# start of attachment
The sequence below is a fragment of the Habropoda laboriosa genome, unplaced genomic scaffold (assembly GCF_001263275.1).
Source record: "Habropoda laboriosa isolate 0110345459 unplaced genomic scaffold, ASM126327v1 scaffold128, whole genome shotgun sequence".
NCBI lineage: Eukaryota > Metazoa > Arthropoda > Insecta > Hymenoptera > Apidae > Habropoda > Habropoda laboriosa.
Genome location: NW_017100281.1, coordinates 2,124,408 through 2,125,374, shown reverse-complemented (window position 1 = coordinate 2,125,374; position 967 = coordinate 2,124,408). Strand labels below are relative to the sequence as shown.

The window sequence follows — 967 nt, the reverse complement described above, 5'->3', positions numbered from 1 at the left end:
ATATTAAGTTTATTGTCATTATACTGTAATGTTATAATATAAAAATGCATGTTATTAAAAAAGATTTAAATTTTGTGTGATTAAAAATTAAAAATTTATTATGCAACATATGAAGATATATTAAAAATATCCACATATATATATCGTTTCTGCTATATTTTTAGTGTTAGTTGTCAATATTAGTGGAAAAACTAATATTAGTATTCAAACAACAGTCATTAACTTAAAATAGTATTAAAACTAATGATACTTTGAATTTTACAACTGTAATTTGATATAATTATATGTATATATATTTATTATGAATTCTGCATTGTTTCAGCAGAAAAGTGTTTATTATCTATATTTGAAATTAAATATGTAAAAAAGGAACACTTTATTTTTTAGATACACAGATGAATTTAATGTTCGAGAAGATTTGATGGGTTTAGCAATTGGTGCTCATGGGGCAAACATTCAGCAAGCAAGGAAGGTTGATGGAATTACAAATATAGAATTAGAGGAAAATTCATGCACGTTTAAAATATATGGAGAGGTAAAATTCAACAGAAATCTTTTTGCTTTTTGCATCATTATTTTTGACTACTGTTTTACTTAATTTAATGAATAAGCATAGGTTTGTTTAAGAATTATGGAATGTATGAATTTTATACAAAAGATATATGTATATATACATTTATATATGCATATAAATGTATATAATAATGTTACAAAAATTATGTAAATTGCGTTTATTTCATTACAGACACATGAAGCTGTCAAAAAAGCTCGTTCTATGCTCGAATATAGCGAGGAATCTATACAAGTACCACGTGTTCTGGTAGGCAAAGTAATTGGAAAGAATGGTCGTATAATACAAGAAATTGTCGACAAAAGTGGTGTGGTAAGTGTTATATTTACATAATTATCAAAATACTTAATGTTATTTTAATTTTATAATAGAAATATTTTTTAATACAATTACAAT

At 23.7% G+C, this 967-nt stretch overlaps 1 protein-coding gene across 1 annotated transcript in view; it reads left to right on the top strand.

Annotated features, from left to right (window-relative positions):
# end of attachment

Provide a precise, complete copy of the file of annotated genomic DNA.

The sequence below is a fragment of the Habropoda laboriosa genome, unplaced genomic scaffold (assembly GCF_001263275.1).
Source record: "Habropoda laboriosa isolate 0110345459 unplaced genomic scaffold, ASM126327v1 scaffold128, whole genome shotgun sequence".
NCBI lineage: Eukaryota > Metazoa > Arthropoda > Insecta > Hymenoptera > Apidae > Habropoda > Habropoda laboriosa.
Genome location: NW_017100281.1, coordinates 2,124,408 through 2,125,374, shown reverse-complemented (window position 1 = coordinate 2,125,374; position 967 = coordinate 2,124,408). Strand labels below are relative to the sequence as shown.

The window sequence follows — 967 nt, the reverse complement described above, 5'->3', positions numbered from 1 at the left end:
ATATTAAGTTTATTGTCATTATACTGTAATGTTATAATATAAAAATGCATGTTATTAAAAAAGATTTAAATTTTGTGTGATTAAAAATTAAAAATTTATTATGCAACATATGAAGATATATTAAAAATATCCACATATATATATCGTTTCTGCTATATTTTTAGTGTTAGTTGTCAATATTAGTGGAAAAACTAATATTAGTATTCAAACAACAGTCATTAACTTAAAATAGTATTAAAACTAATGATACTTTGAATTTTACAACTGTAATTTGATATAATTATATGTATATATATTTATTATGAATTCTGCATTGTTTCAGCAGAAAAGTGTTTATTATCTATATTTGAAATTAAATATGTAAAAAAGGAACACTTTATTTTTTAGATACACAGATGAATTTAATGTTCGAGAAGATTTGATGGGTTTAGCAATTGGTGCTCATGGGGCAAACATTCAGCAAGCAAGGAAGGTTGATGGAATTACAAATATAGAATTAGAGGAAAATTCATGCACGTTTAAAATATATGGAGAGGTAAAATTCAACAGAAATCTTTTTGCTTTTTGCATCATTATTTTTGACTACTGTTTTACTTAATTTAATGAATAAGCATAGGTTTGTTTAAGAATTATGGAATGTATGAATTTTATACAAAAGATATATGTATATATACATTTATATATGCATATAAATGTATATAATAATGTTACAAAAATTATGTAAATTGCGTTTATTTCATTACAGACACATGAAGCTGTCAAAAAAGCTCGTTCTATGCTCGAATATAGCGAGGAATCTATACAAGTACCACGTGTTCTGGTAGGCAAAGTAATTGGAAAGAATGGTCGTATAATACAAGAAATTGTCGACAAAAGTGGTGTGGTAAGTGTTATATTTACATAATTATCAAAATACTTAATGTTATTTTAATTTTATAATAGAAATATTTTTTAATACAATTACAAT

At 23.7% G+C, this 967-nt stretch overlaps 1 protein-coding gene across 1 annotated transcript in view; it reads left to right on the top strand.

Annotated features, from left to right (window-relative positions):